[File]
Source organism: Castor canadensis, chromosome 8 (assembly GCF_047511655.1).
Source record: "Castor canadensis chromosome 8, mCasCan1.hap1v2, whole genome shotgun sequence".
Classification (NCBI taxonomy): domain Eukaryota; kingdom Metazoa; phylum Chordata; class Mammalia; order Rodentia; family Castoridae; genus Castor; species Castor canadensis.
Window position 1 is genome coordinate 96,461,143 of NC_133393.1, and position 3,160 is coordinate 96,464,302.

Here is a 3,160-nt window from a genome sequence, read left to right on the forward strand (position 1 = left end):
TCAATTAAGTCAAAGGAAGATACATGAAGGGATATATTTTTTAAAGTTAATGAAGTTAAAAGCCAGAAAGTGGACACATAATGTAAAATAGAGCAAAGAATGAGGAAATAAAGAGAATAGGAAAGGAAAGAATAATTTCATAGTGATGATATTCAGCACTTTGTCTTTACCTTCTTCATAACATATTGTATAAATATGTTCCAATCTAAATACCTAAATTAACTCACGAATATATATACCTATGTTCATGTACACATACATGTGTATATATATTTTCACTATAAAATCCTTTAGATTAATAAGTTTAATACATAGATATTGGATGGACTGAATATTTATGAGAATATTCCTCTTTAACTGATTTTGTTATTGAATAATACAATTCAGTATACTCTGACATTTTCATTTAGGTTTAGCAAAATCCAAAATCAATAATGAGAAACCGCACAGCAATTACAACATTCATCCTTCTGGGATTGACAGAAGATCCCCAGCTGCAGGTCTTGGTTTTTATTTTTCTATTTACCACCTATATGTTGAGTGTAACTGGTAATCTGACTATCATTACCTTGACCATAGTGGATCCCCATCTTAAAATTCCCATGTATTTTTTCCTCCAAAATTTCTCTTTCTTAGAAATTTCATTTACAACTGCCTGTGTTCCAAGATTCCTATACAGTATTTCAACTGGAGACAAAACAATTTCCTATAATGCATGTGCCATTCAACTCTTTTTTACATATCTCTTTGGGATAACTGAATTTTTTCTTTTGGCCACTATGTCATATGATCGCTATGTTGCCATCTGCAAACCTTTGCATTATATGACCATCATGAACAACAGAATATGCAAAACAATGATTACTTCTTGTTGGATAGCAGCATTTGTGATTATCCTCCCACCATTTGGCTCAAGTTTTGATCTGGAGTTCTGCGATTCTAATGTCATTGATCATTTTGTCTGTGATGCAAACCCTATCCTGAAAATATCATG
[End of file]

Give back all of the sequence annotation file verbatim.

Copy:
Source organism: Castor canadensis, chromosome 8 (assembly GCF_047511655.1).
Source record: "Castor canadensis chromosome 8, mCasCan1.hap1v2, whole genome shotgun sequence".
Classification (NCBI taxonomy): domain Eukaryota; kingdom Metazoa; phylum Chordata; class Mammalia; order Rodentia; family Castoridae; genus Castor; species Castor canadensis.
Window position 1 is genome coordinate 96,461,143 of NC_133393.1, and position 3,160 is coordinate 96,464,302.

Here is a 3,160-nt window from a genome sequence, read left to right on the forward strand (position 1 = left end):
TCAATTAAGTCAAAGGAAGATACATGAAGGGATATATTTTTTAAAGTTAATGAAGTTAAAAGCCAGAAAGTGGACACATAATGTAAAATAGAGCAAAGAATGAGGAAATAAAGAGAATAGGAAAGGAAAGAATAATTTCATAGTGATGATATTCAGCACTTTGTCTTTACCTTCTTCATAACATATTGTATAAATATGTTCCAATCTAAATACCTAAATTAACTCACGAATATATATACCTATGTTCATGTACACATACATGTGTATATATATTTTCACTATAAAATCCTTTAGATTAATAAGTTTAATACATAGATATTGGATGGACTGAATATTTATGAGAATATTCCTCTTTAACTGATTTTGTTATTGAATAATACAATTCAGTATACTCTGACATTTTCATTTAGGTTTAGCAAAATCCAAAATCAATAATGAGAAACCGCACAGCAATTACAACATTCATCCTTCTGGGATTGACAGAAGATCCCCAGCTGCAGGTCTTGGTTTTTATTTTTCTATTTACCACCTATATGTTGAGTGTAACTGGTAATCTGACTATCATTACCTTGACCATAGTGGATCCCCATCTTAAAATTCCCATGTATTTTTTCCTCCAAAATTTCTCTTTCTTAGAAATTTCATTTACAACTGCCTGTGTTCCAAGATTCCTATACAGTATTTCAACTGGAGACAAAACAATTTCCTATAATGCATGTGCCATTCAACTCTTTTTTACATATCTCTTTGGGATAACTGAATTTTTTCTTTTGGCCACTATGTCATATGATCGCTATGTTGCCATCTGCAAACCTTTGCATTATATGACCATCATGAACAACAGAATATGCAAAACAATGATTACTTCTTGTTGGATAGCAGCATTTGTGATTATCCTCCCACCATTTGGCTCAAGTTTTGATCTGGAGTTCTGCGATTCTAATGTCATTGATCATTTTGTCTGTGATGCAAACCCTATCCTGAAAATATCATG